Johnson, Cohan, Davila, Lawrence, Rogge, Karney, &
Bradbury, 1995; Verhofstadt, Buysse, Ickes, De Clercq,
& Peene, 2005). According to these studies “positive”
exchanges generally refer to any interactions between
Electronic databases searched
PsycINFO (n = 72)
PsycARTICLES (n = 18)
JSTOR Journals (n = 8)
ScienceDirect (n = 5)
Excluded n = 60
Titles screened for relevance
n = 103
Excluded n = 23
Abstracts screened for relevance
n = 43
Excluded n = 5
Full text screened for quality
n = 20
Final number of studies included
n = 15
Figure 1. Search flow chart
Communication and high marital satisfaction 163
Table 1. Data extraction from articles included in the study
Study, methodology & aim Sample characteristics and measurements Core findings
To examine the difference in trajectories
of women’s marital quality over the life
10 waves of data from the National
Longitudinal Survey of Youth-1979, born
between 1957 and 1964
N = 2 604.
Annual questionnaires between 1979 and
Results emphasise the fundamental
contribution of demographic and
socio-economic characteristics on
To examine the degree to which both
positive and negative maintenance
communication predict marital
N = 90 in interracial marriages, who were
recruited via SurveyMonkey’s audience
53 males and 36 females, one participant
failed to report sex. The average age of
participants was 44.9 years old.
One relational partner completed an
online survey. Norton’s Quality Marriage
Index was used to measure satisfaction,
maintenance and commitment. Stafford
and Canary’s six-item commitment scale
was used to measure commitment
Results indicated that 52% of variance
in satisfaction was predicted by four
Bloch et al., 2014.
To study the relationship between marital
satisfaction and emotion regulation.
82 middle aged, married couples, USA.
3 waves of data obtained from a set of
questionnaires and laboratory studies over
the course of a 13-year longitudinal study.
Wives benefited from down-regulating
negative emotions when in a conflict
situation, which points to the constructive
communication used by wives as a
Zarch, et al., 2014.
To examine various components of
emotional intelligence and its relationship
to marital satisfaction as observed in three
different economic classes.
159 Isfahanian couples.
Bar-on Emotional Intelligence (1997) and
Enrich Marital Satisfaction (1989).
Across all classes general mood was seen
to be the most effective factor for changing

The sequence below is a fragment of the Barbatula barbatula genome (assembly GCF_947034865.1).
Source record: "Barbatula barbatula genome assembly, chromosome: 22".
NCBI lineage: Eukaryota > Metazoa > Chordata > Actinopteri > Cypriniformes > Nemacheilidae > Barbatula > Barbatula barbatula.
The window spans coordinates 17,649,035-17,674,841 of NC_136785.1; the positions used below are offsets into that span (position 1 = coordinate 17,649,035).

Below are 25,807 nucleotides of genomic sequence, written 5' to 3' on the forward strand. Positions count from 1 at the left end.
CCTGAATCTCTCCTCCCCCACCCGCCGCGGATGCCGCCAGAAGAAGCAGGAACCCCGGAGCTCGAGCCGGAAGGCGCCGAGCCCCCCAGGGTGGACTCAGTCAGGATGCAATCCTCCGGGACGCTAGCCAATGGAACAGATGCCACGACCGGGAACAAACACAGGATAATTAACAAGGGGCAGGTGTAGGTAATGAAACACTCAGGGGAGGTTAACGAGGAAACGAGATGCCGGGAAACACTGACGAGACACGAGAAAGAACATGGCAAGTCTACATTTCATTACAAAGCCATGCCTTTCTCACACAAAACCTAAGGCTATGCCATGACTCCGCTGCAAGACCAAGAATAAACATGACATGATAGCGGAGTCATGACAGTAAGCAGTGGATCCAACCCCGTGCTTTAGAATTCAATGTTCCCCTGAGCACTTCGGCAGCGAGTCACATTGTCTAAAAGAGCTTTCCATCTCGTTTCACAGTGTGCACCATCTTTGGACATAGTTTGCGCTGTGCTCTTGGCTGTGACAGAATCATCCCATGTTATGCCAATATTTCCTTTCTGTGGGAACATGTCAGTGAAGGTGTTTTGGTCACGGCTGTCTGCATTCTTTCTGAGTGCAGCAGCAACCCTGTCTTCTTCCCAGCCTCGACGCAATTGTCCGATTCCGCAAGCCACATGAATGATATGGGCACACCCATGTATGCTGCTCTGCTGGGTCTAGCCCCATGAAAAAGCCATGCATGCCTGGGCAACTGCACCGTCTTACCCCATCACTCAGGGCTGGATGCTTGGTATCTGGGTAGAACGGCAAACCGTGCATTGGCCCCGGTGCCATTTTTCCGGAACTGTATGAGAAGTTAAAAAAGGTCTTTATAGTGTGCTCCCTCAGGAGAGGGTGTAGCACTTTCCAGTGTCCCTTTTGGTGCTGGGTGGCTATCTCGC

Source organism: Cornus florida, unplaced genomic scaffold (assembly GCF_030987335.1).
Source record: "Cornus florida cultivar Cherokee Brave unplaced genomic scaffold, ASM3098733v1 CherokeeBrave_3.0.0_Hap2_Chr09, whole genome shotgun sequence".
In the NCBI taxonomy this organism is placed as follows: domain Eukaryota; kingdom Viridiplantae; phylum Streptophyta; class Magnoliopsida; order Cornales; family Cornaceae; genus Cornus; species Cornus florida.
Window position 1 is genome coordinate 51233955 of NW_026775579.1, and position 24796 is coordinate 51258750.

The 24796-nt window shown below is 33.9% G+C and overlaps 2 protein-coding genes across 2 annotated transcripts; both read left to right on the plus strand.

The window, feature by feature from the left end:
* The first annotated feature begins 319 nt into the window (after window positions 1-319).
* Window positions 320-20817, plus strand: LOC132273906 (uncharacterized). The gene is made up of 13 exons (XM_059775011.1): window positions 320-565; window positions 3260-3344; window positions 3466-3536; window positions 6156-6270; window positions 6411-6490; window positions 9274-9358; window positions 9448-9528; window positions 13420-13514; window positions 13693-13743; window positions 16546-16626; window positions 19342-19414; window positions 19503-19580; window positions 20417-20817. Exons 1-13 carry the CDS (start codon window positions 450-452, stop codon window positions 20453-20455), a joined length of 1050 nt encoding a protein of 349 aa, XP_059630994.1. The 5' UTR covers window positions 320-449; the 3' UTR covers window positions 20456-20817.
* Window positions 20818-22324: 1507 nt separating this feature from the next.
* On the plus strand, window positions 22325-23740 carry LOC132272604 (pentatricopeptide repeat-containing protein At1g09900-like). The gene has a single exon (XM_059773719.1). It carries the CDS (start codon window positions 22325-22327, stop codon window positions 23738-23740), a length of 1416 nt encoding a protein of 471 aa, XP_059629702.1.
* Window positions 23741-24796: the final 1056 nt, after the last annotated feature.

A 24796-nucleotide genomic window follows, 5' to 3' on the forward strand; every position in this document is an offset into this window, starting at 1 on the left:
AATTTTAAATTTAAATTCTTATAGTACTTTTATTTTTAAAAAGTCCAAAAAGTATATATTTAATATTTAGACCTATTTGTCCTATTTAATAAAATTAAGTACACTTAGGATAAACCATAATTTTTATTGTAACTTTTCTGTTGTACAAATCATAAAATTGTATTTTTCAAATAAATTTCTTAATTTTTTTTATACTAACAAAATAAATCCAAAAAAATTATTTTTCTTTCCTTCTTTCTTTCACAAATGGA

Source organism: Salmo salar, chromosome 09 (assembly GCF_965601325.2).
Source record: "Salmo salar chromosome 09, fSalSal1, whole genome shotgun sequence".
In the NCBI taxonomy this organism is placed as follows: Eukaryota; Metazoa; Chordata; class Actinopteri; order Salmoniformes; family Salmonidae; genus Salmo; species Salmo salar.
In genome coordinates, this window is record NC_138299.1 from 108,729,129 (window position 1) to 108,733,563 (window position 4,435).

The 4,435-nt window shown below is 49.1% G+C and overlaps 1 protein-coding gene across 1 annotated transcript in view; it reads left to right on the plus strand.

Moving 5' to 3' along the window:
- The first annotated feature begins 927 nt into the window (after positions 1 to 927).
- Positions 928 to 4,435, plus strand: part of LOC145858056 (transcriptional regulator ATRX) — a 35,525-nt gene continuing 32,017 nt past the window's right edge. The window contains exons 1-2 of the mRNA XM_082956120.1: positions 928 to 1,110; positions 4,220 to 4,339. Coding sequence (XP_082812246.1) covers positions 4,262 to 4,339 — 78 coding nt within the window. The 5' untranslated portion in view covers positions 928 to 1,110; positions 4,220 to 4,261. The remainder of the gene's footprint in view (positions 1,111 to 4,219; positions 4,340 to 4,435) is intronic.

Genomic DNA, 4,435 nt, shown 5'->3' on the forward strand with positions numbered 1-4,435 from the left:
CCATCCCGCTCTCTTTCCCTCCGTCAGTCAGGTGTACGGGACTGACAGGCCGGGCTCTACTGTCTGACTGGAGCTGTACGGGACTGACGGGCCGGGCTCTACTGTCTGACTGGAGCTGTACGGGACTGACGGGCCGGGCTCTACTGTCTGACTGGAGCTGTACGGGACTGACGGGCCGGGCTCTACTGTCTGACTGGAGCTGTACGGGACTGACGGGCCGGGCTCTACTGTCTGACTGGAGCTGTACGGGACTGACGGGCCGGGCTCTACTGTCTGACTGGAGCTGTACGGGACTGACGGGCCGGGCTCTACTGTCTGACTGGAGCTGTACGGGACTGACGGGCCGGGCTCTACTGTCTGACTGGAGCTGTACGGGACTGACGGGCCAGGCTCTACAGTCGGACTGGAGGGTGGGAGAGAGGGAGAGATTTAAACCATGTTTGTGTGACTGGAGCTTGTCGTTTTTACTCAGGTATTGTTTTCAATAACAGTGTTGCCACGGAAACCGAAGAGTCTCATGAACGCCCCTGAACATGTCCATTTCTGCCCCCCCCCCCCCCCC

To examine the extent to which the use of
various response strategies relates to levels
of marital quality and work-family life
154 couples in the United States aged 20
Two response strategies, namely:
the denial-distortion response and
significantly related to work-family life
Lavner & Bradbury, 2010.
To test three distinct hypotheses.
464 newlywed spouses (5 trajectory
groups were identified)
8 self-report of satisfaction, laboratory
sessions and interviews over 4 years.
Distinct patterns were identified regarding
To examine whether highly satisfied
couples also have high rates of
forgiveness, as reported by themselves.
Three couples that have married, divorced,
and remarried the same partner.
60-item Enright Forgiveness Inventory
(EFI) and the Spanier Dyadic Adjustment
Forgiveness was found to be a primary
factor in high marital satisfaction and
served as a differentiating factor for
Hanzal & Segrin, 2009.
To investigate the role of negative affect
and conflict styles on marital satisfaction
as found in newly wedded couples.
194 couples who have been married 1.61
years on average.
Positive and Negative Affect Scale
(PANAS); Conflict Resolution Styles
Inventory (CRSI); and the Marital Quality
This study emphasised the impact of
communication processes in marital
relationships on a dyadic level. Negative
affectivity was found to be related to one’s
own marital satisfaction.
Lawrence et al., 2008.
To study the interactive behaviour that
emerges at the start of relationships and
how these behaviours predict patterns of
101 couples aged 18 to 55.
Questionnaires including the Marital
Adjustment Test (MAT) and the
Relationship Domains Inventory (RDI), as
well as laboratory sessions.
Couple behaviours were related to initial
rates and levels of change in satisfaction,
emphasising the unique contributions
of various relational skills on the
development of the marital relationship.
Thompson-Hayes & Webb, 2008.
To investigate the agreement between the
conceptualisation of commitment theory
of marital commitment and marital dyads’
17 marital dyads, mean age 50 years old;
17 in-depth semi-structured interviews
Strong support was found for the
conceptualisation of communication
maintenance behaviour (the extent to
which marital dyads successfully employ
specific interaction activities to sustain,
repair and redefine their relationship).
du Plooy & de Beer
married couples which are perceived by both members to
be constructive and effective. Hanzal and Segrin (2009)
emphasise the importance and implications of partners
engaging in such “positive” exchanges, in order to enhance
Effective interactions during conflict
Six studies reported on the significance of effective
communication in reframing conflict situations (Bloch et
al., 2014; Cornelius & Alessi, 2007; Dainton 2015; Hanzal